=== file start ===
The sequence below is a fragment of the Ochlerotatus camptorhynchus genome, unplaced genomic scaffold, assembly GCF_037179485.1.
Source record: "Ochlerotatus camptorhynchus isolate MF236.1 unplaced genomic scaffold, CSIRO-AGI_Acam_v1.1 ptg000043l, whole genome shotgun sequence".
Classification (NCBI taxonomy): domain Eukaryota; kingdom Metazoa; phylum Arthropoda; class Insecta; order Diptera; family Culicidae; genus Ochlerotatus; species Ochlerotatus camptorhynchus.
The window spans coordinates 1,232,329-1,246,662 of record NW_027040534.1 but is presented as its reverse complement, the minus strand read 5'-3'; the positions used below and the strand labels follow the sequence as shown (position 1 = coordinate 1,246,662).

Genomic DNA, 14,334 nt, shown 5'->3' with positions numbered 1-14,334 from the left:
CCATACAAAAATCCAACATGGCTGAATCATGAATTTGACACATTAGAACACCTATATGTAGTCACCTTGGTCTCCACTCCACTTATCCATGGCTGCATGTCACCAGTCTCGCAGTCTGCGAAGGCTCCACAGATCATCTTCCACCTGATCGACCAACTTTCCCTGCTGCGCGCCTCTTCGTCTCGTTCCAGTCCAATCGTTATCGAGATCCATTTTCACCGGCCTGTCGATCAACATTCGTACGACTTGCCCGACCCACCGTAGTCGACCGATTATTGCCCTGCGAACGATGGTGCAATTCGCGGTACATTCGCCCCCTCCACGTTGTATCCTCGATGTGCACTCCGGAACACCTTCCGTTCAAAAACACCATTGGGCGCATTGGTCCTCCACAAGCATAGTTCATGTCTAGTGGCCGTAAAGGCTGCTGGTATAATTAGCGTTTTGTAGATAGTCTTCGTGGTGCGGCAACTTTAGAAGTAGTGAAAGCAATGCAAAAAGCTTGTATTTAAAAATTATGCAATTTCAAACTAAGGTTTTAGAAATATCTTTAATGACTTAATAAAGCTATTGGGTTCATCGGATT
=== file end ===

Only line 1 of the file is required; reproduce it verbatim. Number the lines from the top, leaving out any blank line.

The sequence below is a fragment of the Ochlerotatus camptorhynchus genome, unplaced genomic scaffold, assembly GCF_037179485.1.